Sunshine Coast Birds

Birding and other wildlife experiences from the Sunshine Coast and elsewhere in Australia - and from overseas - with scribblings about travel, environmental issues, kayaking, hiking and camping.

Thursday, 12 April 2012

Wandering Tattler on the Sunshine Coast

Today at Alexandra Headland on the Sunshine Coast I had six Wandering Tattlers on the rocks at low tide, all in breeding plumage. This species is quite rare in Australia, and to see six together is exceptional.
It's all the more unusual to see Wandering Tattlers in breeding plumage in this country. These birds appeared to be gathering prior to departing for their nesting grounds in the northern hemisphere. They were unusually restless and active, flying about and calling constantly. Birds were seen chasing each other on several occasions. My friend Brett Lane points out that these birds appear to be particularly fat - perhaps twice their normal weight - clearly in preparation for their long flight north.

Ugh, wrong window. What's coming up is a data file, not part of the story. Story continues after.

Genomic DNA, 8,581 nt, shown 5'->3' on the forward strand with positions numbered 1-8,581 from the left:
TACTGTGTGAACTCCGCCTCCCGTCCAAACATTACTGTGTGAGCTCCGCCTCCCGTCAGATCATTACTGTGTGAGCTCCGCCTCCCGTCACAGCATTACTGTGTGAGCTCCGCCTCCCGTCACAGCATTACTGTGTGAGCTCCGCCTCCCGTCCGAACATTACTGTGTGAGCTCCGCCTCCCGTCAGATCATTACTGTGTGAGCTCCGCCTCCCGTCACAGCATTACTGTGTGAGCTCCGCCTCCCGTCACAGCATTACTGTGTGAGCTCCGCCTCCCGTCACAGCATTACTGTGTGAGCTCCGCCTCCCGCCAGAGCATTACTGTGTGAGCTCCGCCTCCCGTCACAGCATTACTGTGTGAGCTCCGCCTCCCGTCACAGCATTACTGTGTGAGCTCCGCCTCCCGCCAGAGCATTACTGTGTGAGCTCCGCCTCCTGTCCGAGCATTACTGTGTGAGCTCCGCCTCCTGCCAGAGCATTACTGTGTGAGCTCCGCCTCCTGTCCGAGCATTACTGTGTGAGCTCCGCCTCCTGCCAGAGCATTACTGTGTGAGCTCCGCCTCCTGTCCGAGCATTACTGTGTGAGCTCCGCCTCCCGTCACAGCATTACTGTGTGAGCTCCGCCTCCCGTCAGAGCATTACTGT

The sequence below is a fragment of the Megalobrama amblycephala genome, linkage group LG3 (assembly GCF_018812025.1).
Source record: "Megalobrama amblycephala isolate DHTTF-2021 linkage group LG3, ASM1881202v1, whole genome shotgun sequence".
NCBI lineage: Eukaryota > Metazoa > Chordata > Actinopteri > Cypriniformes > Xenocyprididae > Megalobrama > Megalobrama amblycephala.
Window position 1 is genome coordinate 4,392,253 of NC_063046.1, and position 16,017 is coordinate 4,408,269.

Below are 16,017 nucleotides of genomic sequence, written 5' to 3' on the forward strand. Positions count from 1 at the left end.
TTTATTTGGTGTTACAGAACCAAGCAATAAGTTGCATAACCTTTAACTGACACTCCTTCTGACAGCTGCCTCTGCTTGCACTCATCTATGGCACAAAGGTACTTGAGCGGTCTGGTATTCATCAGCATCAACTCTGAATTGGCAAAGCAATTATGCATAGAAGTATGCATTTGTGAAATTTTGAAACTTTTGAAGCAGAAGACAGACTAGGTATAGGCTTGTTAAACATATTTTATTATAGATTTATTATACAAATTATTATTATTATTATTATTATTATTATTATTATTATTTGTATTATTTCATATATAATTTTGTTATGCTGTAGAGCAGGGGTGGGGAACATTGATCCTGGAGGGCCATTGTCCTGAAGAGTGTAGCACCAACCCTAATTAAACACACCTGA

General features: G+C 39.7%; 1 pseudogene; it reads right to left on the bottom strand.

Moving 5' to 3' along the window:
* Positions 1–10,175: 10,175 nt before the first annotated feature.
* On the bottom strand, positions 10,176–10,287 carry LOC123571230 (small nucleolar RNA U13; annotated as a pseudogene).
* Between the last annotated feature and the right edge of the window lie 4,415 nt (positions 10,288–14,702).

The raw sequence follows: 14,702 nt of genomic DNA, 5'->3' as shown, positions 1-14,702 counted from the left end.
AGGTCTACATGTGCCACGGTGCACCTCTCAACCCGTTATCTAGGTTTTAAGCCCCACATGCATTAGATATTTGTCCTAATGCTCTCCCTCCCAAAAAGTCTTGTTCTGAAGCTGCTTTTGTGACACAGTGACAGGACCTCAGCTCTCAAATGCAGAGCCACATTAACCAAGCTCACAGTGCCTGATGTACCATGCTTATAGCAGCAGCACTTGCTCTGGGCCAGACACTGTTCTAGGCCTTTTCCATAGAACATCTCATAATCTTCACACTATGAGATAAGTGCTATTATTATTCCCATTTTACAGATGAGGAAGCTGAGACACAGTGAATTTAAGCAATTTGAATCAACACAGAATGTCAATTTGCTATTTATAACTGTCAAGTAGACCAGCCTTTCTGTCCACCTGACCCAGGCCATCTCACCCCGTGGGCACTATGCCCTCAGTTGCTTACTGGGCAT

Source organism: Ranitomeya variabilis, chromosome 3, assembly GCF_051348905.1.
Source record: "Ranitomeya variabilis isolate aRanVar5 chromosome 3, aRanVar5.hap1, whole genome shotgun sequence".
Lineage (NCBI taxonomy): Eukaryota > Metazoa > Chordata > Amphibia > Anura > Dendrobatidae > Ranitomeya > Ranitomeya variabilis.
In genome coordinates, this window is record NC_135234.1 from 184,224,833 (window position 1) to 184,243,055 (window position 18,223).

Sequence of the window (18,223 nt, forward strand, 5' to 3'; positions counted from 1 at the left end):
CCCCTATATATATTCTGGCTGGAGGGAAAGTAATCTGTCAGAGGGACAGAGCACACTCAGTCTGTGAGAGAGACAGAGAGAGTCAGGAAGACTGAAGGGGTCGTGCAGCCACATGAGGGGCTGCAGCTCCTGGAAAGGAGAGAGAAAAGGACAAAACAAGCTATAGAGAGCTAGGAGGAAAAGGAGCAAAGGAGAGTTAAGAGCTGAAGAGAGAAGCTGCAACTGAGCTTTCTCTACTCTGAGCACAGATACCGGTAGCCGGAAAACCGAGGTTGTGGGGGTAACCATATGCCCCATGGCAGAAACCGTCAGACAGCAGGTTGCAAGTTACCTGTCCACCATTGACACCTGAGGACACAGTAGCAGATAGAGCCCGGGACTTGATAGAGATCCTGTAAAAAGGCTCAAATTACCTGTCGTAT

The Sunshine Coast has proved to be one of the best sites for this species in Australia. The birds occur in small numbers at several rocky headlands along the coast in summer.
A pair of Sooty Oystercatchers was also on the rocks today at Alexandra Headland.
Along with this grey phase Reef Heron. Wandering Tattler, Sooty Oystercatcher and Reef Heron are all primarily birds of rocky headlands in southeast Queensland. All three today were surprisingly tolerant of the people who strolled about the rock pools at low tide.
At Pt Cartwright nearby, this pair of Osprey performed nicely overhead. Offshore, the first Australasian Gannets of the season were seen, and Common Terns were in good numbers.


  1. Congratulations on capturing these Greg. Coming from Victoria I've never seen these tattlers but they do look quite distinctive. Maybe one day...

  2. Thanks Peter. They are quite distinctive. Breeding plumage aside, they always look a good deal darker than Grey-tailed, and a little more heavy-set. The calls and habitat are different also.